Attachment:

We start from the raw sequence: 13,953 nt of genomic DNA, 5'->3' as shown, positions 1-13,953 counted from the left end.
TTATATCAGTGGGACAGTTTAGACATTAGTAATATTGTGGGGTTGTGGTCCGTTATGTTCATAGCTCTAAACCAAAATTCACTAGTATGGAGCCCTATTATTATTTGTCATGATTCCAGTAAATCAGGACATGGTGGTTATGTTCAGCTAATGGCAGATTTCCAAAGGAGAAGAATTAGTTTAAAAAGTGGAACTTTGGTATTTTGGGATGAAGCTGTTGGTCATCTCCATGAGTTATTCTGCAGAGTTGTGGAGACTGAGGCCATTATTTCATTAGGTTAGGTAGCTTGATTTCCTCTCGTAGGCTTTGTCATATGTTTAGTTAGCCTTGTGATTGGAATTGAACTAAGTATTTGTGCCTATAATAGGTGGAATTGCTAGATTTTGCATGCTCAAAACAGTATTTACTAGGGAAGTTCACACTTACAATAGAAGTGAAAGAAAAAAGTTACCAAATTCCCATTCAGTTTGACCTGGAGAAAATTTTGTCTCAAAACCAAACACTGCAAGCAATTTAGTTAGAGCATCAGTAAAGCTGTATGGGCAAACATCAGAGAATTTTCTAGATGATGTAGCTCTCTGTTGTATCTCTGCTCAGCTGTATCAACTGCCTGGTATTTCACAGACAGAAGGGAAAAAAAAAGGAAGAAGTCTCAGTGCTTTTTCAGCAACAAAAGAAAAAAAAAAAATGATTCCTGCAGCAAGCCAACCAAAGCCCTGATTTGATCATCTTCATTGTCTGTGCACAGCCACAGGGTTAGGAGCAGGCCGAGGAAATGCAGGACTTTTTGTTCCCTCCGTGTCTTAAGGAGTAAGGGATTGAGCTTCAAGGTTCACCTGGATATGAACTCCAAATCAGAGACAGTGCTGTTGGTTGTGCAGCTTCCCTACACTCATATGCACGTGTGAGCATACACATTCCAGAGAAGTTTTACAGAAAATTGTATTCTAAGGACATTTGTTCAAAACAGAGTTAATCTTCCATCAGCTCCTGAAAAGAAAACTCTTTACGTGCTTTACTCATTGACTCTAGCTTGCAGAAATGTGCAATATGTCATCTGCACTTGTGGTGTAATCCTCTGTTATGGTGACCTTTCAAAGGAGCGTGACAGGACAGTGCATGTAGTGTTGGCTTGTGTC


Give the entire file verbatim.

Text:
We start from the raw sequence: 13,953 nt of genomic DNA, 5'->3' as shown, positions 1-13,953 counted from the left end.
TTATATCAGTGGGACAGTTTAGACATTAGTAATATTGTGGGGTTGTGGTCCGTTATGTTCATAGCTCTAAACCAAAATTCACTAGTATGGAGCCCTATTATTATTTGTCATGATTCCAGTAAATCAGGACATGGTGGTTATGTTCAGCTAATGGCAGATTTCCAAAGGAGAAGAATTAGTTTAAAAAGTGGAACTTTGGTATTTTGGGATGAAGCTGTTGGTCATCTCCATGAGTTATTCTGCAGAGTTGTGGAGACTGAGGCCATTATTTCATTAGGTTAGGTAGCTTGATTTCCTCTCGTAGGCTTTGTCATATGTTTAGTTAGCCTTGTGATTGGAATTGAACTAAGTATTTGTGCCTATAATAGGTGGAATTGCTAGATTTTGCATGCTCAAAACAGTATTTACTAGGGAAGTTCACACTTACAATAGAAGTGAAAGAAAAAAGTTACCAAATTCCCATTCAGTTTGACCTGGAGAAAATTTTGTCTCAAAACCAAACACTGCAAGCAATTTAGTTAGAGCATCAGTAAAGCTGTATGGGCAAACATCAGAGAATTTTCTAGATGATGTAGCTCTCTGTTGTATCTCTGCTCAGCTGTATCAACTGCCTGGTATTTCACAGACAGAAGGGAAAAAAAAAGGAAGAAGTCTCAGTGCTTTTTCAGCAACAAAAGAAAAAAAAAAAATGATTCCTGCAGCAAGCCAACCAAAGCCCTGATTTGATCATCTTCATTGTCTGTGCACAGCCACAGGGTTAGGAGCAGGCCGAGGAAATGCAGGACTTTTTGTTCCCTCCGTGTCTTAAGGAGTAAGGGATTGAGCTTCAAGGTTCACCTGGATATGAACTCCAAATCAGAGACAGTGCTGTTGGTTGTGCAGCTTCCCTACACTCATATGCACGTGTGAGCATACACATTCCAGAGAAGTTTTACAGAAAATTGTATTCTAAGGACATTTGTTCAAAACAGAGTTAATCTTCCATCAGCTCCTGAAAAGAAAACTCTTTACGTGCTTTACTCATTGACTCTAGCTTGCAGAAATGTGCAATATGTCATCTGCACTTGTGGTGTAATCCTCTGTTATGGTGACCTTTCAAAGGAGCGTGACAGGACAGTGCATGTAGTGTTGGCTTGTGTC